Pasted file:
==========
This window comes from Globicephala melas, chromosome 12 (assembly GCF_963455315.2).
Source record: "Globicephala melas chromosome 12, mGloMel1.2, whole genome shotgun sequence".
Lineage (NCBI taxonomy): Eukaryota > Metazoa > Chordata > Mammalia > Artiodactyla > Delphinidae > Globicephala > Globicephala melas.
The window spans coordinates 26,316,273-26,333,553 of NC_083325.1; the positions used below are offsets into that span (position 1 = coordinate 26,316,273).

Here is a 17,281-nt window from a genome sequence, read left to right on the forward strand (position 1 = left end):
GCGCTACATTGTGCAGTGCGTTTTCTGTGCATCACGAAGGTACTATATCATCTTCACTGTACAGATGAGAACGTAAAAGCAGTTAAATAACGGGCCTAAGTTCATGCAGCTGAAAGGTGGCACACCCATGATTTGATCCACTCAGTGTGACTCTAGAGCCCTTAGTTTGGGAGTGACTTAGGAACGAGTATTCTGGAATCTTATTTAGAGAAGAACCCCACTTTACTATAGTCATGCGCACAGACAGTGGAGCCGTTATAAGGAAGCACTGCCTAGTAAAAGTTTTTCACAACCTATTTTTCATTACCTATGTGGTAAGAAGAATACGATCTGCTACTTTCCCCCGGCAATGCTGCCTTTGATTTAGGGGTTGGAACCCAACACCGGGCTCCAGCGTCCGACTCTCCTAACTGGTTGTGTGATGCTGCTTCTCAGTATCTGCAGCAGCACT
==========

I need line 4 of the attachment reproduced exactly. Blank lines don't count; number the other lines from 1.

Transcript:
The window spans coordinates 26,316,273-26,333,553 of NC_083325.1; the positions used below are offsets into that span (position 1 = coordinate 26,316,273).